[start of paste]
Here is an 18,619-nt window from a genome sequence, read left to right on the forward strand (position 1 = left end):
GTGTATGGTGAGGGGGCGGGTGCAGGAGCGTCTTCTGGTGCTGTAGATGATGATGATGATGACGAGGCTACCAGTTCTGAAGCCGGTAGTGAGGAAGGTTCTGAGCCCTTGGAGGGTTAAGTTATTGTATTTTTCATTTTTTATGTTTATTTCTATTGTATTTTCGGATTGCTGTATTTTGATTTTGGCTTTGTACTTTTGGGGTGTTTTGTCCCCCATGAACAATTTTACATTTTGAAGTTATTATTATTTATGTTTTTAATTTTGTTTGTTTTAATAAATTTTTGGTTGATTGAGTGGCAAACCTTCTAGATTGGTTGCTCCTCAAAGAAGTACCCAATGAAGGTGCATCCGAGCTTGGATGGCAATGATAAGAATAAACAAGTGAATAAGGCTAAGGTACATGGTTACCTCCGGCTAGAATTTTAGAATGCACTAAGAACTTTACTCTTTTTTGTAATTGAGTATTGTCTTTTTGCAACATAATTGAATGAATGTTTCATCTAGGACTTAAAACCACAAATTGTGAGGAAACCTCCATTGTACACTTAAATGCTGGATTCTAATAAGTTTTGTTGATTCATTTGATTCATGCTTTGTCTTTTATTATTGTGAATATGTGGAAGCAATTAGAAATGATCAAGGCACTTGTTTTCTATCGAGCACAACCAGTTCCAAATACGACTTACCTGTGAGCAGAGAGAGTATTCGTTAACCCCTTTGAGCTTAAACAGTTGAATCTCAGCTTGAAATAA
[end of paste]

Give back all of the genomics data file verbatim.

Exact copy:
Here is an 18,619-nt window from a genome sequence, read left to right on the forward strand (position 1 = left end):
GTGTATGGTGAGGGGGCGGGTGCAGGAGCGTCTTCTGGTGCTGTAGATGATGATGATGATGACGAGGCTACCAGTTCTGAAGCCGGTAGTGAGGAAGGTTCTGAGCCCTTGGAGGGTTAAGTTATTGTATTTTTCATTTTTTATGTTTATTTCTATTGTATTTTCGGATTGCTGTATTTTGATTTTGGCTTTGTACTTTTGGGGTGTTTTGTCCCCCATGAACAATTTTACATTTTGAAGTTATTATTATTTATGTTTTTAATTTTGTTTGTTTTAATAAATTTTTGGTTGATTGAGTGGCAAACCTTCTAGATTGGTTGCTCCTCAAAGAAGTACCCAATGAAGGTGCATCCGAGCTTGGATGGCAATGATAAGAATAAACAAGTGAATAAGGCTAAGGTACATGGTTACCTCCGGCTAGAATTTTAGAATGCACTAAGAACTTTACTCTTTTTTGTAATTGAGTATTGTCTTTTTGCAACATAATTGAATGAATGTTTCATCTAGGACTTAAAACCACAAATTGTGAGGAAACCTCCATTGTACACTTAAATGCTGGATTCTAATAAGTTTTGTTGATTCATTTGATTCATGCTTTGTCTTTTATTATTGTGAATATGTGGAAGCAATTAGAAATGATCAAGGCACTTGTTTTCTATCGAGCACAACCAGTTCCAAATACGACTTACCTGTGAGCAGAGAGAGTATTCGTTAACCCCTTTGAGCTTAAACAGTTGAATCTCAGCTTGAAATAA